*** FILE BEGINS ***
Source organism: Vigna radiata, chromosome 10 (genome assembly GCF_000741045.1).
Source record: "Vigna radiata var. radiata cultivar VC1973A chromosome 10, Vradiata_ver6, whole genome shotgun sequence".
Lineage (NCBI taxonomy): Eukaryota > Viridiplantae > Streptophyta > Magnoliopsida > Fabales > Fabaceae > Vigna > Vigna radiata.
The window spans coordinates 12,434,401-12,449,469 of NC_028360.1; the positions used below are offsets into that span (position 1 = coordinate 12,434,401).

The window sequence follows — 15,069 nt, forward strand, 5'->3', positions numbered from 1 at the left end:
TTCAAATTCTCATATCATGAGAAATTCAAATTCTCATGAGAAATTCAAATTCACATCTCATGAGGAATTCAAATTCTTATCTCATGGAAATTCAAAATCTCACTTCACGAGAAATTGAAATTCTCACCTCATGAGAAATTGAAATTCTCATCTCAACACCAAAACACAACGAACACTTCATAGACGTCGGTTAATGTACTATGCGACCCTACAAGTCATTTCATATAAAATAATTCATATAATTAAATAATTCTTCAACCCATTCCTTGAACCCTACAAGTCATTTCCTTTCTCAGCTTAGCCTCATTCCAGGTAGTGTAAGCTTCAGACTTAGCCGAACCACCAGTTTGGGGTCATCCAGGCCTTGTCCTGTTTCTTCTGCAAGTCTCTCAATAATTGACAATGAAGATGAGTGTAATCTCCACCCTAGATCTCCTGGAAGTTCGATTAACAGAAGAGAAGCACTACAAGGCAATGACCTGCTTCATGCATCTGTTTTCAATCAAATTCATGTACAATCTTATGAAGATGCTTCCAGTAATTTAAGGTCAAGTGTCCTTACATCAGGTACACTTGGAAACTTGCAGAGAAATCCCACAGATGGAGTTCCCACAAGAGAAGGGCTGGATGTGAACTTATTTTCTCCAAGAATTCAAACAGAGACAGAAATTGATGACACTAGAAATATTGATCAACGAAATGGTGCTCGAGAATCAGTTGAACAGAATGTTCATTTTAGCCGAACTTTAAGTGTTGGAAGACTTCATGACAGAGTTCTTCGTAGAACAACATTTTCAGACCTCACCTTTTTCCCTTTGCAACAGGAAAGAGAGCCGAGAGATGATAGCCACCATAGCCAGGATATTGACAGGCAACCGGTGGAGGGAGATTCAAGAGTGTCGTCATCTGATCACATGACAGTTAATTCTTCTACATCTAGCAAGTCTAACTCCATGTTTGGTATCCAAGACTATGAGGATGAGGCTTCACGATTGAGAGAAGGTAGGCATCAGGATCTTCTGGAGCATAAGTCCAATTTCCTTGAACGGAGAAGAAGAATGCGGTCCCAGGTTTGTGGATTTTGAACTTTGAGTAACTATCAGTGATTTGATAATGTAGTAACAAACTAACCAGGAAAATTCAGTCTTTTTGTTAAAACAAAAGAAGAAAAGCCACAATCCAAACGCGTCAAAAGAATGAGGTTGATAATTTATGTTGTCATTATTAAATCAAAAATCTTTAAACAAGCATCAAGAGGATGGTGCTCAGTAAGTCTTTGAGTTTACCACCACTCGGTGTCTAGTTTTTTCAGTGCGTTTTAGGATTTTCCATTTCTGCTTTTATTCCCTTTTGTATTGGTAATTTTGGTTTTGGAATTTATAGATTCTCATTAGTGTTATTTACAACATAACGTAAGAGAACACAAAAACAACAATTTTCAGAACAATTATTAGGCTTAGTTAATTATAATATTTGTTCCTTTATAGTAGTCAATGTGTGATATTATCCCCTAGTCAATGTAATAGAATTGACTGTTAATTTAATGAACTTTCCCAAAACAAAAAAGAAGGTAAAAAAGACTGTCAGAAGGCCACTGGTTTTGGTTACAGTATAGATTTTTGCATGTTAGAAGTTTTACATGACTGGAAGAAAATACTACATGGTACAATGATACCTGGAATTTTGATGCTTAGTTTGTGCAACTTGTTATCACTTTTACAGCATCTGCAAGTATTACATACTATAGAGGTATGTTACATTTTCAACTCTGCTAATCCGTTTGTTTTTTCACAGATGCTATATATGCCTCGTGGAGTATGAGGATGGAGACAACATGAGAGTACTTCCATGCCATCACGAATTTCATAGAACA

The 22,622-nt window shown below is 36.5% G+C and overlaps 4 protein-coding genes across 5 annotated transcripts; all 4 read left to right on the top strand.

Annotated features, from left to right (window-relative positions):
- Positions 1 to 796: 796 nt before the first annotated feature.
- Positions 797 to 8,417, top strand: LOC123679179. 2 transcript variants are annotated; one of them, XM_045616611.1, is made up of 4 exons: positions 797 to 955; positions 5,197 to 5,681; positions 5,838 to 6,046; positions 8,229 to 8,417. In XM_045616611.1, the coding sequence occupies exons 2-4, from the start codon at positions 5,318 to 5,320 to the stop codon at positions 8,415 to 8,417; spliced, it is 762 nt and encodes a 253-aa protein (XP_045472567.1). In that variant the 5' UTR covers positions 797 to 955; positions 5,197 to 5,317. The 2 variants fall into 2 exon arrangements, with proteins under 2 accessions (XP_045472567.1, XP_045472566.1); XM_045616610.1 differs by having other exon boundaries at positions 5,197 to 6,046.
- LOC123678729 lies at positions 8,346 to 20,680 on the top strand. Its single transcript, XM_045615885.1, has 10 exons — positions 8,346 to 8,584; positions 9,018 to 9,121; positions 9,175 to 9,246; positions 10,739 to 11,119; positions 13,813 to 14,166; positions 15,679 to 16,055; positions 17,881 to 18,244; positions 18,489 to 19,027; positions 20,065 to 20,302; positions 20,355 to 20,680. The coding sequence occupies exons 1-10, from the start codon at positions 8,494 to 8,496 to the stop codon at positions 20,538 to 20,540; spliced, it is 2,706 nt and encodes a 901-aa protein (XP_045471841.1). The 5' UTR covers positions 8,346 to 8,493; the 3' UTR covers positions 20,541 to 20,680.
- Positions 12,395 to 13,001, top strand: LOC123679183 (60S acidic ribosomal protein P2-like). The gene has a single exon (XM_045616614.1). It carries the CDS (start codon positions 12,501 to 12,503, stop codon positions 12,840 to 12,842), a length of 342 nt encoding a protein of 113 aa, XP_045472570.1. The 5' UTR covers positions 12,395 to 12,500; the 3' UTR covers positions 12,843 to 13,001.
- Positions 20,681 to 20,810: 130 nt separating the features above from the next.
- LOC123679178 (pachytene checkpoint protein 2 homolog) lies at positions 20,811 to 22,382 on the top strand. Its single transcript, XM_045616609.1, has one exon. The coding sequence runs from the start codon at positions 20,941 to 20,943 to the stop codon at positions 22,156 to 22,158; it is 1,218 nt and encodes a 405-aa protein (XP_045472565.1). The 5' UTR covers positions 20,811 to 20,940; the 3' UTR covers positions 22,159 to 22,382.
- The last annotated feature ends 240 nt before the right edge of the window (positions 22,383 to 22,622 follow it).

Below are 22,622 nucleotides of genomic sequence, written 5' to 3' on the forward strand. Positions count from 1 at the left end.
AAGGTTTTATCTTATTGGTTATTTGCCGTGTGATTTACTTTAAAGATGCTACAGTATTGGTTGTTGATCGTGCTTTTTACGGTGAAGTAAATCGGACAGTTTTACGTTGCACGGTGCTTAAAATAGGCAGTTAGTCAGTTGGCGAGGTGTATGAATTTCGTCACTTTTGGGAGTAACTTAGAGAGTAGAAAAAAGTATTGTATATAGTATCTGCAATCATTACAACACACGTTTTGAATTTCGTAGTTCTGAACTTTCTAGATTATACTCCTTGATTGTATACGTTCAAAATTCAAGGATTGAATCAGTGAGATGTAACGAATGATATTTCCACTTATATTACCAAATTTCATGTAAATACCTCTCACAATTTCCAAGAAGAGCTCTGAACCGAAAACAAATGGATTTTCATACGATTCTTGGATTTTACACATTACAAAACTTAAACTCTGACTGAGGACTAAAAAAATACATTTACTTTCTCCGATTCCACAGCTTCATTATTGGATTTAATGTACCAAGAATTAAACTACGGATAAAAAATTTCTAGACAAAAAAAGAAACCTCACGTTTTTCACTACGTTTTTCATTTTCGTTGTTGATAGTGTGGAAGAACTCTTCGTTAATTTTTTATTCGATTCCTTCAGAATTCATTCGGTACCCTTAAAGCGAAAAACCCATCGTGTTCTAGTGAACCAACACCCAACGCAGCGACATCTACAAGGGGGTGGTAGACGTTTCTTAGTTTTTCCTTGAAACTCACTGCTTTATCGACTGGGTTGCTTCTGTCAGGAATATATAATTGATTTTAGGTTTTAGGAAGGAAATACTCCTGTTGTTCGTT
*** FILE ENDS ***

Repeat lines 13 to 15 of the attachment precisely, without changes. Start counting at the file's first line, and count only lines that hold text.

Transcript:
- Positions 20,681 to 20,810: 130 nt separating the features above from the next.
- LOC123679178 (pachytene checkpoint protein 2 homolog) lies at positions 20,811 to 22,382 on the top strand. Its single transcript, XM_045616609.1, has one exon. The coding sequence runs from the start codon at positions 20,941 to 20,943 to the stop codon at positions 22,156 to 22,158; it is 1,218 nt and encodes a 405-aa protein (XP_045472565.1). The 5' UTR covers positions 20,811 to 20,940; the 3' UTR covers positions 22,159 to 22,382.
- The last annotated feature ends 240 nt before the right edge of the window (positions 22,383 to 22,622 follow it).